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2022 Women's Convention kicks off in Houston

The convention falls on the 45th anniversary of the first-ever federally funded national women’s conference held in Houston decades ago.

HOUSTON — The 2022 Women’s Convention kicked off its first day at the George R. Brown Convention Center Friday.  

The convention falls on the 45th anniversary of the first-ever federally funded national women’s conference held in Houston decades ago.  

Women’s March Executive Director, Rachel O'Leary Carmona says they’re hoping to remobilize the moment. 

"In 1977, there was federally funded effort to have a women’s convention where there were delegates chosen and policy platform came out of that. Since then, Women’s March alone has had planned conventions, but this is something different,” Carmona said.  

More than 4,000 people are expected to attend the convention both in person and online.  

Carmona says the convention is a collaboration of several different women advocacy groups.

"What we are trying to do is really dig into our movement. We've done it big for a long time and now we’re really trying to go deep and scale up and get our community together," she said.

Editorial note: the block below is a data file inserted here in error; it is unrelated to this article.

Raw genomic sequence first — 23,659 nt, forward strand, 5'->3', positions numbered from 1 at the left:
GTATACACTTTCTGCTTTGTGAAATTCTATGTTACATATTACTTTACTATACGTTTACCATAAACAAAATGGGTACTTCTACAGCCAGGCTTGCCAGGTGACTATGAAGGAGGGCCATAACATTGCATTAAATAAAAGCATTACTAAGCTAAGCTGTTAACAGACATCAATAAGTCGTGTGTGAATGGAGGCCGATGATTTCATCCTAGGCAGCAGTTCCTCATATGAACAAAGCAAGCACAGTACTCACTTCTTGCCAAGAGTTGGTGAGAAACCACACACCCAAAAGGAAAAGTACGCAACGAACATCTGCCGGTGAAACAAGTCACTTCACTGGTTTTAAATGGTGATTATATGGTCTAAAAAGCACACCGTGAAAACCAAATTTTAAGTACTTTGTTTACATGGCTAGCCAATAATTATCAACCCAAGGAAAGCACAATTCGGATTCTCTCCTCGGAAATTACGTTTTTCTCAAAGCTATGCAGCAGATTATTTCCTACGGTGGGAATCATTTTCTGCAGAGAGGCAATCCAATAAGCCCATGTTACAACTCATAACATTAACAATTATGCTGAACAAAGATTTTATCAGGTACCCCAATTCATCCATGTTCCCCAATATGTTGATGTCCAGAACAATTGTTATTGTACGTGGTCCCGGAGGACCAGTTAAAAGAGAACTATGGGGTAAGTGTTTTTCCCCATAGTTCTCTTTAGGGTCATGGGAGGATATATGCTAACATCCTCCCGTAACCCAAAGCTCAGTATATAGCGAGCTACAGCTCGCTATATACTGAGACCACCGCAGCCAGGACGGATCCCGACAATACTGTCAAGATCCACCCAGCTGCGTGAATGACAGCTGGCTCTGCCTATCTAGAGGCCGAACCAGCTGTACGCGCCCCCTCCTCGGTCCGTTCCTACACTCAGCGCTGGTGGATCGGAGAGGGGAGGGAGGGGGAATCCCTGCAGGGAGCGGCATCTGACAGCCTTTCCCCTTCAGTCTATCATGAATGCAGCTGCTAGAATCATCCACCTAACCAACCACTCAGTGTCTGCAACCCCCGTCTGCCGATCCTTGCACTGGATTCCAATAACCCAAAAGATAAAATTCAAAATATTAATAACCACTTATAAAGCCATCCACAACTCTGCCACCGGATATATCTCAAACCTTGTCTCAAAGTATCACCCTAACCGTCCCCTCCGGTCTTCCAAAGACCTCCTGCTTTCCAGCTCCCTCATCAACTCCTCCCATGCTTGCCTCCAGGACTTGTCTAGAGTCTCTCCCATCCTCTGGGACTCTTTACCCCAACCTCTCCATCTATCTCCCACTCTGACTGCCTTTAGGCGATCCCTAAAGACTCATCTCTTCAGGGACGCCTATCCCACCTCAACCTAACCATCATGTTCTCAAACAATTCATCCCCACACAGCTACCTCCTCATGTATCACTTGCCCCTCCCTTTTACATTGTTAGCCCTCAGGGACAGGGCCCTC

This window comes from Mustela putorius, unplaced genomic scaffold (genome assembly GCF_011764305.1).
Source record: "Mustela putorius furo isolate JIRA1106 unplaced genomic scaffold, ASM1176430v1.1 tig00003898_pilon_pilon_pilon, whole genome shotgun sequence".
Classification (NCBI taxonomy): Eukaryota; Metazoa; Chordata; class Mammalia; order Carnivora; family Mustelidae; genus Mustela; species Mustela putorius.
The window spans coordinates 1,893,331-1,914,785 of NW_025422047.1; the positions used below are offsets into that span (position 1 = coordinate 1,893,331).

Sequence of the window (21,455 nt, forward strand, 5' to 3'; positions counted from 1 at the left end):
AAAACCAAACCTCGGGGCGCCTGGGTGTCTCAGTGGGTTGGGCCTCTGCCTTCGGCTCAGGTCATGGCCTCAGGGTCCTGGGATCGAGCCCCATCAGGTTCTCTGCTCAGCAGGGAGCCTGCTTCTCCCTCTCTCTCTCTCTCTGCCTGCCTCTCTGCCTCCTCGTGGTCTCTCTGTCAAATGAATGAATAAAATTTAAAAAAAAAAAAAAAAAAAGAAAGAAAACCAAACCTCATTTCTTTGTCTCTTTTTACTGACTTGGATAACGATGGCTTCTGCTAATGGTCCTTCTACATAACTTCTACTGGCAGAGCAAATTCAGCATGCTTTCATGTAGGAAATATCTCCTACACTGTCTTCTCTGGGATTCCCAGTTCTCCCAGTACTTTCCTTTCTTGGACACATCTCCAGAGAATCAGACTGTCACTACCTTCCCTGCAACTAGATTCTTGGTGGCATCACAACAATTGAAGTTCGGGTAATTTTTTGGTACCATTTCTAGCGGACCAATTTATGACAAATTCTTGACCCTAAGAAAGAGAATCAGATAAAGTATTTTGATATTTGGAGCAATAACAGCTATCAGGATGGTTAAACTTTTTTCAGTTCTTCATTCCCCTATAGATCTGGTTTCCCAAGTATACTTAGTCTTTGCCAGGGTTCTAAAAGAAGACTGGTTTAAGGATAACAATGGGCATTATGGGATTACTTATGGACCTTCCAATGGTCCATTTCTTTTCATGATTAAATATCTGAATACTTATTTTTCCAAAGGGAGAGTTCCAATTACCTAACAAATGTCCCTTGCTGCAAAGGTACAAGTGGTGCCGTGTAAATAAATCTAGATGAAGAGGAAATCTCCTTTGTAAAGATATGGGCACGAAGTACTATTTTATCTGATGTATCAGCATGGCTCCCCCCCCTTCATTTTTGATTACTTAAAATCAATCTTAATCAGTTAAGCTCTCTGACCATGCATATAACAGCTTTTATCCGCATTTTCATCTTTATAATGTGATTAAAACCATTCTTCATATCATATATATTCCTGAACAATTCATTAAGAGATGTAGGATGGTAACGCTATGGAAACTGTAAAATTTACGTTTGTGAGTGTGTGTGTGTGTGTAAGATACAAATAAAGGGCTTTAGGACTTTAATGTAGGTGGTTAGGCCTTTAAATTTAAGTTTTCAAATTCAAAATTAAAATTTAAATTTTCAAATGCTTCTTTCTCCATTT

RELATED: Overturning Roe v. Wade isn't the end for abortion opponents

The event is happening after the Supreme Court overturned Roe. vs. Wade, overturning a woman’s constitutional right to an abortion.  

Ciran Rhodes, a convention attendee, says it’s a time where she’s hoping to regain a sense of power.

"Just being surrounded by people who are excited and active and ready to do something to make sure our rights are protected is invigorating and exciting," she said.

Carmona says the three-day convention features a widespread agenda on women’s rights. 

"There are issues around reproductive health rights and justice, climate, immigration, organizing the history of feminism and the future of feminism," she said.

RELATED: Houston Women's Commission shares concerns over enforcement of Texas' abortion trigger law

Carmona says they specifically wanted to bring the event back to Houston to empower those who may feel like all is lost. 

“We are here bringing the fight to the belly of the beast, making sure we are building power along with the communities that are most impacted and getting ready for the fight long term," she said.

The convention runs through Sunday.

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